Dr. Sable has been leading cardiac screening programs in Uganda for the past 13 years. He and a large team from Children's National have screened more than 1,000 children and coordinated the care for more than 150 children in the United States. Dr. Sable has also led six cardiac surgery missions to Uganda since 2007 and coordinated additional surgical trips by other teams; more than 150 children have undergone open heart surgery in Uganda.

For copies of the study or for interviews, contact Emily Dammeyer or Emily Hartman, Public Relations: 202-476-4500

About Children's National Medical Center

Children's National Medical Center in Washington, DC, has been serving the nation's children since 1870. Home to Children's Research Institute and the Sheikh Zayed Institute for Pediatric Surgical Innovation, Children's National is consistently ranked among the top pediatric hospitals by U.S.News & World Report and the Leapfrog Group. Children's National is a Magnet® designated hospital. With 303 beds and eight regional outpatient centers, Children's National is the only exclusive provider of acute pediatric services in the Washington metropolitan area. For more information, visit, or follow us on Facebook and Twitter.

Emily Dammeyer | EurekAlert!
Further information:

More articles from Health and Medicine:

nachricht New potential cancer treatment using microwaves to target deep tumors
12.10.2016 | University of Texas at Arlington

nachricht Breakthrough in Mapping Nicotine Addiction Could Help Researchers Improve Treatment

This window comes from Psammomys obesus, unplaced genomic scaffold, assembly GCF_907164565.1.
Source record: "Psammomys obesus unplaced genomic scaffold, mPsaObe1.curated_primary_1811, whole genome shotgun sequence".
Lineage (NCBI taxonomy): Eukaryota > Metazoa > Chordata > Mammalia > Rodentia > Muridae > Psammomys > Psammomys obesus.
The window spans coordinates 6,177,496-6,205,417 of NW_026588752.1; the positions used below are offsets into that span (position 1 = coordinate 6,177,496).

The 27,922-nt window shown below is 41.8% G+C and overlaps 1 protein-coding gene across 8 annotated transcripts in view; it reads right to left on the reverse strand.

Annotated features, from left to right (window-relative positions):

04.10.2016 | UT Southwestern Medical Center

All articles from Health and Medicine >>>

The most recent press releases about innovation >>>

Die letzten 5 Focus-News des innovations-reports im Überblick:

Im Focus: New 3-D wiring technique brings scalable quantum computers closer to reality

Researchers from the Institute for Quantum Computing (IQC) at the University of Waterloo led the development of a new extensible wiring technique capable of controlling superconducting quantum bits, representing a significant step towards to the realization of a scalable quantum computer.

"The quantum socket is a wiring method that uses three-dimensional wires based on spring-loaded pins to address individual qubits," said Jeremy Béjanin, a PhD...

Im Focus: Scientists develop a semiconductor nanocomposite material that moves in response to light

In a paper in Scientific Reports, a research team at Worcester Polytechnic Institute describes a novel light-activated phenomenon that could become the basis for applications as diverse as microscopic robotic grippers and more efficient solar cells.